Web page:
After an hour or so we heard this wonderful, angelic sound coming from the Chapel.  It was all those amazing missionaries singing Christmas Carols.  We quickly finished what we were doing in other parts of the building and went into the Chapel looking for an empty seat here or there.  We joined in for the last 1-2 songs.  Now that is what you call enjoying the true meaning of Christmas.  Then President announced the rest of the day's activities.  We started with a few clippings the President edited from some LDS films.  Spirit of the Game, a great movie about missionaries in Australia 1950.  If you haven't seen it I highly recommend it. A simple story but inspiring.  Of course he had to put in some out takes from The Best Two Years.  Many of these missionaries had never seen this movie as they were just young kids when it came out.  I love this movie as well, but this day I loved watching these missionaries laughing hysterically as they watched for the first time and completely related to all the funny out takes.  Oh my, their reactions were priceless.  I was laughing so hard watching them laugh.

Beautiful Christmas decorations made by Senior Sisters

We then went and enjoyed a delicious meal that Sister Checketts planned.  There was an abundance of food.  Next on the agenda were  games.  Races stacking cups.  Getting Oreo cookies into your mouth from your forehead, and one other game?  We then did pictures by the different countries we were from.  (BTW Do you know where missionaries say missionaries from Utah are from??  The Factory! I thought was kind of funny)  The picture of missionaries from the States was 4-5 times bigger than any other country.  Mail was passed out which is always a big high light for missionaries.  Lastly the movie Moana was shown.  Fun movie and day of activities.


It was getting late and the President was anxious to get the Missionaries out the door and on their way home via cars or public transportation.  I was disappointed that the Mission song was not going to be sung.  Then I saw Sister Checketts talking to the President.  Guess what?  We sang the mission song and the President and his wife both recorded it.  I can not tell you how powerful this song is.  And when you add those beautiful Polynesian voices that harmonious so magically....well it brings one to tears!  It reminds me why we are serving and what our purpose is.  It makes all the difficult things that happen day in and day out  i.e. broken AC's worth the struggles.  Oh how I love these missionaries, these faithful Senior missionaries and this work.  This is time well spent.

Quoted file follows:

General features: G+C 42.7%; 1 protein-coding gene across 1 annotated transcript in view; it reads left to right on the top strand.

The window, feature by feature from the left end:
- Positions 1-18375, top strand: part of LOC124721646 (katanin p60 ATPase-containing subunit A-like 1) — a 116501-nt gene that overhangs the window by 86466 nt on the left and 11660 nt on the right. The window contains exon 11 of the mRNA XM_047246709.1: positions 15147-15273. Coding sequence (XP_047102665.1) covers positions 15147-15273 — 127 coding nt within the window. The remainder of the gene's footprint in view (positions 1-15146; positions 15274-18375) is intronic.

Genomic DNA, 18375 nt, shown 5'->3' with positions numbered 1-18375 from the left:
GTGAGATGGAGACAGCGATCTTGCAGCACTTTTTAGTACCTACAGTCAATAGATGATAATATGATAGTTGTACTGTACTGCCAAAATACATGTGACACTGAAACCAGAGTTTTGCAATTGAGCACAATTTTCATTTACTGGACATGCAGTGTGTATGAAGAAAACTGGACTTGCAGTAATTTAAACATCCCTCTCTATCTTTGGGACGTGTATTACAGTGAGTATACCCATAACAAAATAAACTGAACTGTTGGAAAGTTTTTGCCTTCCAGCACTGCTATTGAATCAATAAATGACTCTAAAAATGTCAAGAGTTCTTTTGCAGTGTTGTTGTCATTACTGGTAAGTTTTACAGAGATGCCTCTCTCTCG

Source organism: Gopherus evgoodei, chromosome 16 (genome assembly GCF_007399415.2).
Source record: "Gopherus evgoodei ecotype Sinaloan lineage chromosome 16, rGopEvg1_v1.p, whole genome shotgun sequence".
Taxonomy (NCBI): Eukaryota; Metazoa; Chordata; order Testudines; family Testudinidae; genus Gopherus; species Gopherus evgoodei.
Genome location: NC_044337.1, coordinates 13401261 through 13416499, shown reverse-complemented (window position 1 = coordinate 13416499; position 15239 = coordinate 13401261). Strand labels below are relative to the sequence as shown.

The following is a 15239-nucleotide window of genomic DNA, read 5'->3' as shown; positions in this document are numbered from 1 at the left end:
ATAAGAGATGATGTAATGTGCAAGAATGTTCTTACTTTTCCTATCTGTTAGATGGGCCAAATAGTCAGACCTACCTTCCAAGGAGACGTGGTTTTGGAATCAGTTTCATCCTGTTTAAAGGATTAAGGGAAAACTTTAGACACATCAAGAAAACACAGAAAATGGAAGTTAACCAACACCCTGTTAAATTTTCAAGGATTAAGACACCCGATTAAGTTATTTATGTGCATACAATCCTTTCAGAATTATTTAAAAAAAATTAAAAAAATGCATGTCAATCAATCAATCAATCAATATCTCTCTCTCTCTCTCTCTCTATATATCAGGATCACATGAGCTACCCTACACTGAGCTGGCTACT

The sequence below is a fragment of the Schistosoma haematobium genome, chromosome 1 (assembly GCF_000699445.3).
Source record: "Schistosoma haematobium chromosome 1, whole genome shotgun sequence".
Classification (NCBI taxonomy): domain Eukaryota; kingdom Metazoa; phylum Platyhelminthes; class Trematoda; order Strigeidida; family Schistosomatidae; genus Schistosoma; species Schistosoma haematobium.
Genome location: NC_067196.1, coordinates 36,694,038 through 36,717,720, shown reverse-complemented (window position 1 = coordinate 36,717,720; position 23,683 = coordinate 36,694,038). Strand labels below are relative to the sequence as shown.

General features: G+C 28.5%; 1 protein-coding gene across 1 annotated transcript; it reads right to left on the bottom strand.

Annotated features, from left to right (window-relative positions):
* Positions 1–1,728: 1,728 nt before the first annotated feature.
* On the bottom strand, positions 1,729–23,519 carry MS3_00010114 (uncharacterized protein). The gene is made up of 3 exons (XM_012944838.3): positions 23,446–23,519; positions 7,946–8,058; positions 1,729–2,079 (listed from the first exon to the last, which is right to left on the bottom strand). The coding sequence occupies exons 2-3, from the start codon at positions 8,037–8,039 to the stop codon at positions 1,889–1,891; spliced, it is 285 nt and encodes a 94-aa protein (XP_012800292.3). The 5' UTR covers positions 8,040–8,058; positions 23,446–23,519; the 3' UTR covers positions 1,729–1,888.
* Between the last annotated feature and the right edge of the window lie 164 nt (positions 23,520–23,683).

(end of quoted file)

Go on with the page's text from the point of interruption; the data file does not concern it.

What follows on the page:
Sydney Temple decorations 2017

Now for a story that I got permission from the President to relate.  President Checketts continually stresses and encourages each of us to have the spirit with us at all times.  He also sets an amazing example.  When new missionaries arrive to the mission he does not assign them to their areas until he has a chance to visit with them and feel directed by the spirit where to place them and with whom.  President Checketts knew we were getting a young man to the mission who has a heart problem and has a pacemaker.  This would cause any President concern because they never want anything bad to happen to one of their missionaries under their care.  I don't know how worried the President was, but  our mission nurse was quite concerned and doing background research so she would be up to speed on his condition.  President Checketts decided to put Elder Smith who has the heart condition with Elder Jones (names have been changed to protect the parties).  After visiting awhile with Elder Smith, who I can tell you is delightful, charming, and oh so faithful young man, President felt inspired to put him with a 2 month new missionary, Elder Jones.  When President Checketts told Elder Jones what the background was on Elder Smith, Elder Jones was not worried or put off in the least.  As an after thought Elder Jones mentioned to President Checketts that he had been a pre-med student before coming out on his mission and wants to someday be cardio thoracic surgeon.  Now this missionary wasn't going to perform any surgery, but he wasn't going to be afraid to help his new companion in any way he could.  Coincidence?  
I think not.

Tuesday, November 14, 2017

Say YES!

Our Ward has about 50-70 people on a good Sunday.  But they are amazing people, striving to live the Gospel of Jesus Christ.  Good people that even though many are elderly they still contribute to the ward in whatever way they can.  An example is our ward chorister.  This 94 year old Sister just spent months in the hospital and home recovering from Spinal Meningitis.  But as soon as she could she was back leading us in our Sunday Hymns.   We are so impressed with these valiant members.

           
SAY  Y E S !